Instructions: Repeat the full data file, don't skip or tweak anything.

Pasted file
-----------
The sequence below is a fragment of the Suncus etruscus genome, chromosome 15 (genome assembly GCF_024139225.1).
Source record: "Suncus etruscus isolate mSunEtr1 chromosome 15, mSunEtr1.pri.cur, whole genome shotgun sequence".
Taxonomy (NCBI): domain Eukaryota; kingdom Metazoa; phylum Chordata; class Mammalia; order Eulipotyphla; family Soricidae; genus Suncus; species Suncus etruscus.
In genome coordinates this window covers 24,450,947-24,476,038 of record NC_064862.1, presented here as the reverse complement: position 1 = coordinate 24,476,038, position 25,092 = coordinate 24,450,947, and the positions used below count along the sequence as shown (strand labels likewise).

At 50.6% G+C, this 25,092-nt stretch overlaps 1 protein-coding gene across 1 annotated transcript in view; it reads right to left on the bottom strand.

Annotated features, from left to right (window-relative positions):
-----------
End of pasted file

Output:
The sequence below is a fragment of the Suncus etruscus genome, chromosome 15 (genome assembly GCF_024139225.1).
Source record: "Suncus etruscus isolate mSunEtr1 chromosome 15, mSunEtr1.pri.cur, whole genome shotgun sequence".
Taxonomy (NCBI): domain Eukaryota; kingdom Metazoa; phylum Chordata; class Mammalia; order Eulipotyphla; family Soricidae; genus Suncus; species Suncus etruscus.
In genome coordinates this window covers 24,450,947-24,476,038 of record NC_064862.1, presented here as the reverse complement: position 1 = coordinate 24,476,038, position 25,092 = coordinate 24,450,947, and the positions used below count along the sequence as shown (strand labels likewise).

At 50.6% G+C, this 25,092-nt stretch overlaps 1 protein-coding gene across 1 annotated transcript in view; it reads right to left on the bottom strand.

Annotated features, from left to right (window-relative positions):